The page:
Procurement and financial leaders need to evolve the way they think about B2B e-commerce, supplier relationship management, procurement savings and ROI. It is time to realize the indispensable value that real-time data deliver to their organizations and to understand that procurement needs to move at the speed of now.
Having the ability to quickly search and aggregate real-time product information — from all approved supplier websites and hosted catalogs — and instantly offer lower-price alternatives for the same or related products at the time of checkout can deliver previously unattainable savings for procurement organizations. This is based on making intelligent choices and takes advantage of an online marketplace reality economists call “price dispersion.”
“Price Dispersion occurs when different sellers offer different prices for the same good in a given market,” says Ed Hopkins, professor of economics at the University of Edinburgh. “Thus, it differs from price discrimination under which a single seller offers different prices to different groups of buyers or in different geographical locations. A simple explanation for price dispersion is that it arises from imperfect information on the part of consumers who do not all buy from the lowest price seller because some at least do not know who the lowest priced seller is.”
Instead of constraining users to purchase only from one or two large suppliers with stale, pre-negotiated pricing, procurement and financial leaders can empower users to become champions for savings at their organizations, by providing visibility to all prices in real time, allowing them to choose the lower-priced options at any specific moment of purchase. Studies indicate that these previously untapped savings can be significant.
“Price dispersion is found to be significant and persistent. Baye et al. find an average coefficient of variation of about 9% for goods being sold online,” says Hopkins.
Beyond Theory: True-Life Case Studies
On behalf of a large global enterprise, the Aquiire data team conducted an experiment to measure actual missed savings opportunities by not leveraging alternative competitive supplier pricing against their current, negotiated contract pricing. The savings results were quite astonishing. Here are the testing scenarios:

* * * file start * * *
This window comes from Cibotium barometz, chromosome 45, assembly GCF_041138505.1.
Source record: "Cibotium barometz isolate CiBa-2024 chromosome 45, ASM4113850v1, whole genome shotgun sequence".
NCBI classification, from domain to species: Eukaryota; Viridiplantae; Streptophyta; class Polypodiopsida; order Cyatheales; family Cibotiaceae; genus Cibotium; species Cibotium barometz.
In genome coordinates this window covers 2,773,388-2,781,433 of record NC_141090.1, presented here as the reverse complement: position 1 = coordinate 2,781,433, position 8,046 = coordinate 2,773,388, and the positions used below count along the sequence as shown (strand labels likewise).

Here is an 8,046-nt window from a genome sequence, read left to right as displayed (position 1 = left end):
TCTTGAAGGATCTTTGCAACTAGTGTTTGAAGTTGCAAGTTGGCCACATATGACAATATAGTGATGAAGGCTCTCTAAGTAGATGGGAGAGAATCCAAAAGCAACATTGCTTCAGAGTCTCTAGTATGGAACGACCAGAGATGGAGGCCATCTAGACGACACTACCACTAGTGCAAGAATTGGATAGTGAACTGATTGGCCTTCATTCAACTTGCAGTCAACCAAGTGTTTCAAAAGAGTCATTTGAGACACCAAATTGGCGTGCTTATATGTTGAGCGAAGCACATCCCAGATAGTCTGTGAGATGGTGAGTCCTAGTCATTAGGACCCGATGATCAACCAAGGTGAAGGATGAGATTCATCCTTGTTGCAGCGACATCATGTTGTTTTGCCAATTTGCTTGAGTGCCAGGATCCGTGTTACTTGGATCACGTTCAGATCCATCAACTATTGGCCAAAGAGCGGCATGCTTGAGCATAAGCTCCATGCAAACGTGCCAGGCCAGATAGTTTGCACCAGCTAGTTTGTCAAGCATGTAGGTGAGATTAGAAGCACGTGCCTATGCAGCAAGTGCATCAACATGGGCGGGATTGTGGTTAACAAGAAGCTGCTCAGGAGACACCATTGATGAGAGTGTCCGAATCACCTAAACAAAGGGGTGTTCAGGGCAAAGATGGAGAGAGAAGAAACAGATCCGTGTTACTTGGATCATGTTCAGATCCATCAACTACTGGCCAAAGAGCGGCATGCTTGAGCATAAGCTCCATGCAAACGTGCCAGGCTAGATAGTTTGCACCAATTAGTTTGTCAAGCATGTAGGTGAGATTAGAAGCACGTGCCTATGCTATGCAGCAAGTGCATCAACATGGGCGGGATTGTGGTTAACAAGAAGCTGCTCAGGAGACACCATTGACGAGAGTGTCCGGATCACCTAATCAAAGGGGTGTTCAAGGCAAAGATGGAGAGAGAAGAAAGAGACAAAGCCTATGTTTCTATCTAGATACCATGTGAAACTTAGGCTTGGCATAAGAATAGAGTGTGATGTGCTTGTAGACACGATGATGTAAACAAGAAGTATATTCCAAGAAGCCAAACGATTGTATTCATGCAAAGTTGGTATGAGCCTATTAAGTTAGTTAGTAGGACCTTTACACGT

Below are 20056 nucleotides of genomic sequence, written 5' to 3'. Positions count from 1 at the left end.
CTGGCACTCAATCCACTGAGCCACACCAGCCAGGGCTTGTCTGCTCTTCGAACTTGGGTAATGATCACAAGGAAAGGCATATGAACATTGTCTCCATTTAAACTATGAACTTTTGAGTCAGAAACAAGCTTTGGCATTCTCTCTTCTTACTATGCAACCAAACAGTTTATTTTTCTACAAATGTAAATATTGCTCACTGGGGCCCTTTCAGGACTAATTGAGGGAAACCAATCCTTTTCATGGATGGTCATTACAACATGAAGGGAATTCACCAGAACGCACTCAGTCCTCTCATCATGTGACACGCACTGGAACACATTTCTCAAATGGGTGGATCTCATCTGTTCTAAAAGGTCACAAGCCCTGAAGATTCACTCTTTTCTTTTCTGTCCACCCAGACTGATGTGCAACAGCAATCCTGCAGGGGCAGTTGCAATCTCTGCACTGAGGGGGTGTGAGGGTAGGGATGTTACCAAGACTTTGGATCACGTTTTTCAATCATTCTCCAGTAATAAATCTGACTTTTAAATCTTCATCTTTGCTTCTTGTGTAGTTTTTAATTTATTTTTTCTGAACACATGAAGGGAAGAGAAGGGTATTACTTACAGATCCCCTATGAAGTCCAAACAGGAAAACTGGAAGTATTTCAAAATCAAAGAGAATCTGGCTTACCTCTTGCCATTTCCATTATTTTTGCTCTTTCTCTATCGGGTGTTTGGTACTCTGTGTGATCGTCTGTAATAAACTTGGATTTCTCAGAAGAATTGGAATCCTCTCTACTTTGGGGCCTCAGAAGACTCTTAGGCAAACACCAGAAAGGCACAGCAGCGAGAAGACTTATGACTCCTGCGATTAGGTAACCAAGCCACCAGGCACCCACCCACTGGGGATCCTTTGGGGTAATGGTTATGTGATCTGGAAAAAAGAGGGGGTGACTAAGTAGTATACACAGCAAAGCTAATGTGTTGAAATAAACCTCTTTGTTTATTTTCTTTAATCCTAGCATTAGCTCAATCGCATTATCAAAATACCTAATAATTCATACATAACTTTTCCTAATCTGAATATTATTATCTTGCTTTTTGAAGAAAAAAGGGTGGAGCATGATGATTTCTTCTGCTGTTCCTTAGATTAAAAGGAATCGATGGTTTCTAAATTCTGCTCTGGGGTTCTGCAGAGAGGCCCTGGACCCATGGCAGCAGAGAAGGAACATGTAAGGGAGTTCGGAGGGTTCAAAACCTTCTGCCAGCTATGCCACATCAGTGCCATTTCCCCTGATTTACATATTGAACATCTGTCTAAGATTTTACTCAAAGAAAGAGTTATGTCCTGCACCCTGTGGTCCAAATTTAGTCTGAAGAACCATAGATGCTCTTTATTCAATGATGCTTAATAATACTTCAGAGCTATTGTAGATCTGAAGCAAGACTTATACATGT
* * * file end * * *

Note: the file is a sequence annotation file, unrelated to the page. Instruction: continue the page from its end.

Real-Time Pricing Comparison — Scenario 1
The study compared around 65,000 purchased items made with the client’s negotiated pricing from two of its major suppliers (MRO and office supplies), together with a large e-commerce supplier that also provided the items it purchased. We then calculated the savings the client could have achieved if its buyers selected the lowest-priced option between at any given point in time.
Real-Time Pricing Comparison — Scenario 2
Our research analysts then compared the savings opportunities when pricing from two of the enterprise’s buying cooperatives was brought into the competitive e-procurement marketplace, along with its two negotiated suppliers and the large e-commerce supplier. We measured the potential savings opportunities if the client’s users had picked the lowest-priced option available at the time of purchase between all five suppliers.
Scenario 1 Results of 65,000 Items Purchased
Office Supplies Cost Comparison:
- Negotiated Supplier: $1,237,012 (total cost per negotiated contract discounts)
- Third Party E-Commerce: $1,541,440 (24.61% higher cost if all items were purchased through website)
- Chose the Best Option: $1,071,252 (13.4% lower cost if users purchased the lowest-priced option)
MRO Cost Comparison:
- Negotiated Supplier: $1,072,110 (total cost per negotiated contract discount)
- Third Party E-Commerce: $1,140,725 (6.4% higher cost if all items were purchased through website)